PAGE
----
Moreover, its not only a forward-thinking model in terms of its outcomes, but also in its management. Crucially, it marks another step towards the marriage of technology and supply chain practices, as digitization is key in enabling a circular supply chain. With that in mind, perhaps the next big thing in supply chain technology could be an all-encompassing system that enables companies to ‘go circular” as currently they have to adopt several technologies to do so.

A recent post by Supply Chain Digital emphasizes both the points above,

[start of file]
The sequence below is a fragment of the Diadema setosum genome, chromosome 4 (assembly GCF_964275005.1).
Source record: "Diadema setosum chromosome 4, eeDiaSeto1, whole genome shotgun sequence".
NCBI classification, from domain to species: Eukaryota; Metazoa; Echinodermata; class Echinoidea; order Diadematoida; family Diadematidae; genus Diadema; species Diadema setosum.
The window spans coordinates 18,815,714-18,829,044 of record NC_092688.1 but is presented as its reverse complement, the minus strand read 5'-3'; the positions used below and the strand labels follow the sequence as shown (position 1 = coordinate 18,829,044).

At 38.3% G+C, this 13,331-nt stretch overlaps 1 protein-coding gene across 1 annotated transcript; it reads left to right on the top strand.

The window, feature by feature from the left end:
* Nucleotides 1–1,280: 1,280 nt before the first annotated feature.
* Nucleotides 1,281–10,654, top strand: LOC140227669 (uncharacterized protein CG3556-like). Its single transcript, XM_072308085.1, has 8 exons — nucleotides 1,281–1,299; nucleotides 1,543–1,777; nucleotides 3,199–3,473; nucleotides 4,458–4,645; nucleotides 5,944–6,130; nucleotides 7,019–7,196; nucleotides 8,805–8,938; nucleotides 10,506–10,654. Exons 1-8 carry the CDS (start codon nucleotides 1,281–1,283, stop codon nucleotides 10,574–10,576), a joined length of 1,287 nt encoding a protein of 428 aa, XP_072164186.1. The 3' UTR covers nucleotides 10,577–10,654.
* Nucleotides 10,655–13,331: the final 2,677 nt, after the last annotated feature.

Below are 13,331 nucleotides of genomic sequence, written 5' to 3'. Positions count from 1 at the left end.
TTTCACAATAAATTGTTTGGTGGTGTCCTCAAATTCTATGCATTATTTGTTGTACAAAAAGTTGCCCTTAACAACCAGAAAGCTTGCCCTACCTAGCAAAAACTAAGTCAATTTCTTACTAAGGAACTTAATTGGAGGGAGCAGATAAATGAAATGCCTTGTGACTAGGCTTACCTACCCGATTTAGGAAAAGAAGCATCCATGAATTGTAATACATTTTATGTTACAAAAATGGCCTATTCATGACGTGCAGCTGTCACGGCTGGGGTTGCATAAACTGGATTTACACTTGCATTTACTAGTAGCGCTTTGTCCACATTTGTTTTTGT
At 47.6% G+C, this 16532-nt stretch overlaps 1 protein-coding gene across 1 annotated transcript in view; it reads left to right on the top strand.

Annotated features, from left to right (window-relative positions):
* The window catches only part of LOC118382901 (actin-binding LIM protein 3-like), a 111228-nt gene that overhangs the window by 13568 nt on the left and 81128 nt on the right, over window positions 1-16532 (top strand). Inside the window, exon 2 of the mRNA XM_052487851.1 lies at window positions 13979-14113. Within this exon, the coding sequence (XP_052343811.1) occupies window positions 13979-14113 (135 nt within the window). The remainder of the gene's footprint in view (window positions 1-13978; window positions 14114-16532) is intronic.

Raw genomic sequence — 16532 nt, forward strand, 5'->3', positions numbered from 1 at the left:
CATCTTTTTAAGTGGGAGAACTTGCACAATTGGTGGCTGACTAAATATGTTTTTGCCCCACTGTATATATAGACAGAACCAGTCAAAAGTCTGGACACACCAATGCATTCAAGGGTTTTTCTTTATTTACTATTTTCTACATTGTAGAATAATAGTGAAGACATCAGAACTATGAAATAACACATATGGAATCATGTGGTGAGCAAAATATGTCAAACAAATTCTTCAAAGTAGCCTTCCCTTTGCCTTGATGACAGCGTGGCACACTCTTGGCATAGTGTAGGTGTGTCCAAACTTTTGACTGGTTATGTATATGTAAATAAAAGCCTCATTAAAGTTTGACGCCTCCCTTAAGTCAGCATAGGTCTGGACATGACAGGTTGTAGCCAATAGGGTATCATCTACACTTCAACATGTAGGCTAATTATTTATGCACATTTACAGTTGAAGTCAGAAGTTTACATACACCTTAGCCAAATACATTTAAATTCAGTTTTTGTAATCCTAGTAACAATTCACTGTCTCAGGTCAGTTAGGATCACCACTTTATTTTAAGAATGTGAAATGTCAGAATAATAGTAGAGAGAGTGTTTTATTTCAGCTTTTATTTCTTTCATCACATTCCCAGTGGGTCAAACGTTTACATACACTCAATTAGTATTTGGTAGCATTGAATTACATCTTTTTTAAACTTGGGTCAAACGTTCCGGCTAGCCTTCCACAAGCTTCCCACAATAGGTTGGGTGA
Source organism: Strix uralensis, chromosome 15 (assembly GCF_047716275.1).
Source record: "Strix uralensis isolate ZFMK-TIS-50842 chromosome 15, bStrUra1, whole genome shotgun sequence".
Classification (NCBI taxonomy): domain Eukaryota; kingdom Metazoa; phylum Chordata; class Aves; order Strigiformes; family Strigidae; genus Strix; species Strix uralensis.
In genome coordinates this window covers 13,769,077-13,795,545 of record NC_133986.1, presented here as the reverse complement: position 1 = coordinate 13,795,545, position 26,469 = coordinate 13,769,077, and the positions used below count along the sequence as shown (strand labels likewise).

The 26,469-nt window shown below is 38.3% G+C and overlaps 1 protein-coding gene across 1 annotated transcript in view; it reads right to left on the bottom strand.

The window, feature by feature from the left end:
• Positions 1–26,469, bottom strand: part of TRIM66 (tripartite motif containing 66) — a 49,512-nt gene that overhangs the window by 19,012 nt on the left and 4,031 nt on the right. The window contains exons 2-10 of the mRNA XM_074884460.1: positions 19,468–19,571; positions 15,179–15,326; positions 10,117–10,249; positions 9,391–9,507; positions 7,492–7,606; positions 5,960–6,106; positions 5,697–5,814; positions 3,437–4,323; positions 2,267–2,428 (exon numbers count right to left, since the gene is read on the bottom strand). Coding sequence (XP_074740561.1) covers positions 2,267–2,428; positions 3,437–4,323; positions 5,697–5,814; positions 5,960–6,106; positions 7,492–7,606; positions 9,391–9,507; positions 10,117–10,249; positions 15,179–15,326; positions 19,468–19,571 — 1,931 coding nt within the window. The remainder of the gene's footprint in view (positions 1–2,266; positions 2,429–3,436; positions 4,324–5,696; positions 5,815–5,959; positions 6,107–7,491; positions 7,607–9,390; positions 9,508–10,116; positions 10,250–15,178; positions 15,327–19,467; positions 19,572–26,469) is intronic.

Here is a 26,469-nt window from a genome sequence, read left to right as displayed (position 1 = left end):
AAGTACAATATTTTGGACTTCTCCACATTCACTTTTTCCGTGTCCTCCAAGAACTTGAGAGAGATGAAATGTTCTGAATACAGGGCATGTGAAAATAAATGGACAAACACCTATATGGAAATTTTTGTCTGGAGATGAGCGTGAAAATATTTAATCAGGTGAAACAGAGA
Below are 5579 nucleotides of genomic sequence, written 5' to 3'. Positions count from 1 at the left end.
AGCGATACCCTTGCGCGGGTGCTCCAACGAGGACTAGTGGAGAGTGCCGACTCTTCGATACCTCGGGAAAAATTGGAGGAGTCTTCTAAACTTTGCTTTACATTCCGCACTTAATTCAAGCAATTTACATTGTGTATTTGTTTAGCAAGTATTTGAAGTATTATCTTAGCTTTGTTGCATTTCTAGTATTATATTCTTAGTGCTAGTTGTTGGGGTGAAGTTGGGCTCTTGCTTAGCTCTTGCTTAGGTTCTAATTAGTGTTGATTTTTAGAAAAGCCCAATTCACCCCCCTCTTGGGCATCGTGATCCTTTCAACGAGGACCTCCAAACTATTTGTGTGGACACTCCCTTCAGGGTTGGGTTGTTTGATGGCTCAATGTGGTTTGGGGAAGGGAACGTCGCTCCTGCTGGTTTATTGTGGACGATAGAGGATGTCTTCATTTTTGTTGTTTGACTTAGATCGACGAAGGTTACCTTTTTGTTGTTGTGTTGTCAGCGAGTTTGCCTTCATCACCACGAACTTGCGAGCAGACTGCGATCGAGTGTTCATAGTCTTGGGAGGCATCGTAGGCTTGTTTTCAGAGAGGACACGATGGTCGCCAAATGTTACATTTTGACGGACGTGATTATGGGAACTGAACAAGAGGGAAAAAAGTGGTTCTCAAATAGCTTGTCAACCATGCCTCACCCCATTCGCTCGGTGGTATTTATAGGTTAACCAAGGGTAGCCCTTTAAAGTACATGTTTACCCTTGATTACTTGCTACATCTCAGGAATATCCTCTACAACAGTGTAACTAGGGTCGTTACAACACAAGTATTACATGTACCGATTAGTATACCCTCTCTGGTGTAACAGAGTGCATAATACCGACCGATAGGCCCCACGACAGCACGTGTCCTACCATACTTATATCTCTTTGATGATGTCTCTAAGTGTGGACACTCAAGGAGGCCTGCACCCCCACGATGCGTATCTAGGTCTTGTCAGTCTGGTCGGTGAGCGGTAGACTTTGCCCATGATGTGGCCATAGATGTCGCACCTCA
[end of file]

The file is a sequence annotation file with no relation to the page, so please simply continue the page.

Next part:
“The circular economy creates an ecosystem of materials,” commented Sarah Watt, senior director analyst with the Gartner Supply Chain practice. “What was previously viewed as waste now has value. However, those ecosystems are complex and include many interdependencies and feedback loops. Digital technology has the potential to provide visibility and enable improved decision making when it comes to raw materials and services”…study showed that there is no ‘all purpose technology’ that will enable an organisation to develop a circular economy, it is a combination of technology that leads to this.